2. Choose the best format and bitrate yourself. Perform an ABX test. Ignore what others say and just follow what your ears tell you.

    http://en.wikipedia.org/wiki/ABX_test
    http://emptymusic.com/software/ABXer.html

    3. The future proof option is to first rip all your CDs to your favorite lossless format. When it comes to lossless formats, the difference is, mainly, compatibility and to some extent, file size output. There is no sound quality difference between formats when it is lossless.

    Once ripped as lossless files, convert those files to your favorite lossy format. The logic behind this is: Just rip your CDs once and store them safely, away from humidity, etc. The resulting lossless files will then become your main digital backup, so storing them in an external hard drive is recommended.

    As time passes by and new lossy formats appear or you change devices, you might find that the previous lossy format you used is not the best one for your new needs. So instead of ripping all your CDs again, and taking the risk of scratching them, you just use your lossless backup files and convert those to whatever new format you fancy.
     
  10. thread starter macrumors 6502a

    alexreich

    Joined:
    Jan 26, 2011
    #10
    I planned on importing all of my CD's in FLAC format, and storing them somewhere safe like an external hard drive, similar to what is mentioned above. After creating the FLAC files, I will import them to iTunes as Apple Lossless, but keep the FLAC files as well.

    When times change, I can create another file format from the lossless ones I created.
     
  11. visim91, Jan 19, 2012
    Last edited by a moderator: Jan 20, 2012

    macrumors 6502

    Joined:
    Nov 13, 2011
    #11
    Everything you have said regarding mastering, DR etc. is absolutely correct.

    However, you should also note that, in regard to vinyl, a digital copy is only as good as the equipment used to obtain the rip. This is fact. Mastering may be immaculate, but if I use a shoddy rig, the sound will be poor.

    I am old, and have been collecting vinyl for a long time, don't assume I have just begun obtaining records. Do not be so quick to dismiss my work as a fad. I didn't get on any damn bandwagon, I have had a wagon of my own for quite some time now, and if some people have decided to hop on, then so be it. Things sound good on my wagon.
     
  12. macrumors 6502a

    Joined:
    Mar 6, 2007
    #12
    But have you tried making a 320Kbps copy and listening to it?
     
  13. TMRaven, Jan 20, 2012
    Last edited: Jan 20, 2012

    macrumors 68020

    TMRaven

    Joined:
    Nov 5, 2009
    #13
    Hey if they're all vinyl rips I'll gladly take them. :)

    I have Dsom, In Rainbows, Led Zeppelin 1, etc but they're all cd masterings. Nude is perhaps the highest DR song on In Rainbows that's otherwise a brickwalled mastering.

    And yes, of course, this is all assuming we have proper rigs to play the music back on.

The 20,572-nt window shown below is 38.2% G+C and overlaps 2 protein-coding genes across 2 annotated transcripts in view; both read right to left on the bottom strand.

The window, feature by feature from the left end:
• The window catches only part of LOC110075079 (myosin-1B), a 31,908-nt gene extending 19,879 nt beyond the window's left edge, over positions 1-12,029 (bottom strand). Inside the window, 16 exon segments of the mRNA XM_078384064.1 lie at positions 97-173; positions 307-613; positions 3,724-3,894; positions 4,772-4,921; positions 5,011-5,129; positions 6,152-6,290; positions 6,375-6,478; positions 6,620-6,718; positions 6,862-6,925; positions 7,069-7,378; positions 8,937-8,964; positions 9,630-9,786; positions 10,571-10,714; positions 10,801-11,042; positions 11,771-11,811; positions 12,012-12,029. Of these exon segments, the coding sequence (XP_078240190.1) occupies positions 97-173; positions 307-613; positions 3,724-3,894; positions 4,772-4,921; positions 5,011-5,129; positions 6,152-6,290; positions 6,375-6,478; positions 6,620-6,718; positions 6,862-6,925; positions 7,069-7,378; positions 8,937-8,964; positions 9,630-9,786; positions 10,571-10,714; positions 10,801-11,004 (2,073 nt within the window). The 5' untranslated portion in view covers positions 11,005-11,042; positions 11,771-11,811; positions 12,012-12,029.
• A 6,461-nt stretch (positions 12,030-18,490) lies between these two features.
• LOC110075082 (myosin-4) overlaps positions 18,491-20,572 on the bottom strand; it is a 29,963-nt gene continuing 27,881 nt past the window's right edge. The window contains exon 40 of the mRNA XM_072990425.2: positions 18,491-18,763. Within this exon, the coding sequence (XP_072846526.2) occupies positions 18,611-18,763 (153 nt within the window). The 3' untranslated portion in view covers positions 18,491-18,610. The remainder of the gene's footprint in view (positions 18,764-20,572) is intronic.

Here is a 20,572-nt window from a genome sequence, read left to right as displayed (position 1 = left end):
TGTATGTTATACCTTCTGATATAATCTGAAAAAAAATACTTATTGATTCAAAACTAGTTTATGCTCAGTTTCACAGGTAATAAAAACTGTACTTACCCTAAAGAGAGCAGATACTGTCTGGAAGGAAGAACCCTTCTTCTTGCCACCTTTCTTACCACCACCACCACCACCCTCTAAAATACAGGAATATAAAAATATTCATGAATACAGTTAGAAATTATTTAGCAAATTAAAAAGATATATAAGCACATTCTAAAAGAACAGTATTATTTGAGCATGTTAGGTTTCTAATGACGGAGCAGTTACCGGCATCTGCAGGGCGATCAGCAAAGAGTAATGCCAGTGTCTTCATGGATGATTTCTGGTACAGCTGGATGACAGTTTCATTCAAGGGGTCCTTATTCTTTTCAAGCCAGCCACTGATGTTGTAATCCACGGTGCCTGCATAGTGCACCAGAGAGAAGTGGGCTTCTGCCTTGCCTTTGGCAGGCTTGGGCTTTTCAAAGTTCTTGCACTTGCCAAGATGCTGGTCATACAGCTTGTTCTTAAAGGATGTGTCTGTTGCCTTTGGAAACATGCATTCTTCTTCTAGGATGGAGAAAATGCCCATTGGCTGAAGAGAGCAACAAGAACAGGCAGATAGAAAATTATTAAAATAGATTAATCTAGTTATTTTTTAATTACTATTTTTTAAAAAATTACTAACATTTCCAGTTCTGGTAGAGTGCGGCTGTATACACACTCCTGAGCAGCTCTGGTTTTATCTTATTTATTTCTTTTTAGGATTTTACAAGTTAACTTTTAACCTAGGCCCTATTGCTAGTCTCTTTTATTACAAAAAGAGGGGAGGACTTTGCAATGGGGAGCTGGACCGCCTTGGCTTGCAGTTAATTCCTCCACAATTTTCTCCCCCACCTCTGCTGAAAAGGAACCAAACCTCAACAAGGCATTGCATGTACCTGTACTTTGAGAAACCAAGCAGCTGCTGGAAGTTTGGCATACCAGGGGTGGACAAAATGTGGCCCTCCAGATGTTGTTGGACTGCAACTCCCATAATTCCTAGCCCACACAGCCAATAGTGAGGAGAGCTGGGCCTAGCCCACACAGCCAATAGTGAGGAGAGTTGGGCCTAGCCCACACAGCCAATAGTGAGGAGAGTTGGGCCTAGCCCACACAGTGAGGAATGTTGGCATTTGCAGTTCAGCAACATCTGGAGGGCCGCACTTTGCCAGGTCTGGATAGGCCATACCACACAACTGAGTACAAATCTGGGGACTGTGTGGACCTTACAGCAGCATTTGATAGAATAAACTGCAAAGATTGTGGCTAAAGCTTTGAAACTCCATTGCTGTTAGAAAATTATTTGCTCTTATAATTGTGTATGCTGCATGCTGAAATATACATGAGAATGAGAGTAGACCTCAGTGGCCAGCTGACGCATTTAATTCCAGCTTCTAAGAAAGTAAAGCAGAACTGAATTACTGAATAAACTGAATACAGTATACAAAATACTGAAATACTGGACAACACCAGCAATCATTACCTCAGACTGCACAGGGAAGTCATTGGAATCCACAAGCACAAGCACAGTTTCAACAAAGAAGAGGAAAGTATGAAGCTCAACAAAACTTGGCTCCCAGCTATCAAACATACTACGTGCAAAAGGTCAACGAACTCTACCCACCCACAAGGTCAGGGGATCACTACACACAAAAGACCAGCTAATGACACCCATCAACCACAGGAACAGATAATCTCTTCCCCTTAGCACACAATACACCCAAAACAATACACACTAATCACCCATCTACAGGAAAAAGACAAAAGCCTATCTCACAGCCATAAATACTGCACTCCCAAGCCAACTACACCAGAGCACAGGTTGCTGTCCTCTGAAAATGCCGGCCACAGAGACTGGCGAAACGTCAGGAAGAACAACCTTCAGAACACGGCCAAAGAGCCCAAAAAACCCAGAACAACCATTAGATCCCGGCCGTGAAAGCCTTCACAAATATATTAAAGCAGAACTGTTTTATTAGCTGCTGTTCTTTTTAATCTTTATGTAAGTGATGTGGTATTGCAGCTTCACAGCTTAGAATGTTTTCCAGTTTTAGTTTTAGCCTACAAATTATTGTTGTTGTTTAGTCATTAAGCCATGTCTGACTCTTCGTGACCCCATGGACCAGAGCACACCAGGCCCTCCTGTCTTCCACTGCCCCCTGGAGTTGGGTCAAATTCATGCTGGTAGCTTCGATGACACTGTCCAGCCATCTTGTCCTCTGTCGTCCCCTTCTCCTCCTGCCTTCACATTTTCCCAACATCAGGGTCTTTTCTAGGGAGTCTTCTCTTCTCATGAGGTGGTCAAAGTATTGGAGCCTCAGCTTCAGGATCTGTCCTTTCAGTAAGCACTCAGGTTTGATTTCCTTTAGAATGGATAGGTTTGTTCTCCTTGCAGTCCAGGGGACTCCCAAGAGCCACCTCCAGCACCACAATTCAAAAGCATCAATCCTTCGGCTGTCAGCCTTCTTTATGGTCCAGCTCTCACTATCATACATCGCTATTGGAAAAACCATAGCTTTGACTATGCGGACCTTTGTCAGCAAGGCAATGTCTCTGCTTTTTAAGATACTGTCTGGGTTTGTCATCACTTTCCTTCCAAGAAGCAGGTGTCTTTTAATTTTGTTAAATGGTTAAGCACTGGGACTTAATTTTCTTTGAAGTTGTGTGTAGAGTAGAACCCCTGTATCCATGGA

Comparing the vinyl rip and my rip of In Rainbows right now. The vinyl rip has a noticeable treble rolloff and the analog noise comes through more, especially on the right channel. It makes the song darker overall. If I were listening to this on darker gear, I wouldn't be happy at all. Thom's voice sounds either more muffled, distant or warm on the vinyl version depending on your preferences in music and your own personal subjectivity. The microdetail people love to talk about with lossless recordings isn't there for me compared to my 320kpbs rip. Hi-hat decay seems about the same, the texture within Thom's voice comes out more on the CD rip I wanna say. Soundstaging is pretty much the same on both. Dynamic range seems to be a tiny bit better on the vinyl version, but not as much as I had hoped; the strokes of the guitars can be heard a tad better on the vinyl rip because of this I feel.
     
  14. visim91, Jan 20, 2012
    Last edited: Jan 20, 2012

    macrumors 6502

    Joined:
    Nov 13, 2011
    #14
    Looks as though the moderators choose to delete my links. Wow. For "Warez, serials, cracking"? What is this - some kind of joke? Does the moderator even know what "Vinyl rip" means? Pirated? ADrive is the equivalent of DropBox, a personal Data storage site. How the hell do you expect me to have a discussion about sound quality without sound? Without any form of tangible corroboration, my words are empty and lack any meaning. Thanks for the bottleneck, "maflynn".

    Did you get a chance to listen to the whole playlist? (Yes, they were all vinyl rips.)

    Edit: With respect to "Nude" by Radiohead - I did find modern music, especially electronic music, to not have as great of a benefit from being ripped from a Vinyl source vs a properly mastered CD. I agree with the statement about darkness. However, on the other hand, King of Limbs received a much-needed DR boost on my vinyl rip vs the CD mastering that I heard over a friend's house. I really enjoyed that album, actually. I hear some people did not; I can see how they may be a victim of brick-walled mastering.
     
  15. macrumors 68020

    TMRaven

    Joined:
    Nov 5, 2009
    #15
    Sadly only the Radiohead one. :(
    I was going to compare Pink Floyd next as it might've been a better song.
     
  16. macrumors 6502a

    bwhli

    Joined:
    Jan 9, 2012
    Location:
    Boston, MA
    #16
    If you're using iTunes, why not just use Apple Lossless?
     
  17. thread starter macrumors 6502a

    alexreich

    Joined:
    Jan 26, 2011
    #17
    I've decided that I will have a FLAC library for playback via VLC on my computer, and keep my iTunes library as-is for syncing with my mobile devices. Thanks for the input all!

    Now I wonder if there is a FLAC player in the iOS App Store... :)
     
  18. macrumors 6502a

    bwhli

    Joined:
    Jan 9, 2012
    Location:
    Boston, MA
    #18
    I doubt there is, but I'm just wondering why have two separate playback libraries on two different programs, when having just iTunes would be much simpler?
     
  19. thread starter macrumors 6502a

    alexreich

    Joined:
    Jan 26, 2011
    #19
    What's the difference in FLAC and ALAC? Is the only difference compatibility and library management requiring less effort?
     
  20. macrumors 6502a

    bwhli

    Joined:
    Jan 9, 2012
    Location:
    Boston, MA
    #20
    They are both lossless codecs is the same. ALAC can be managed with iTunes, FLAC can't. If you want lossy versions of your songs, I suggest making "Lossless" and "Lossy" playlists in iTunes.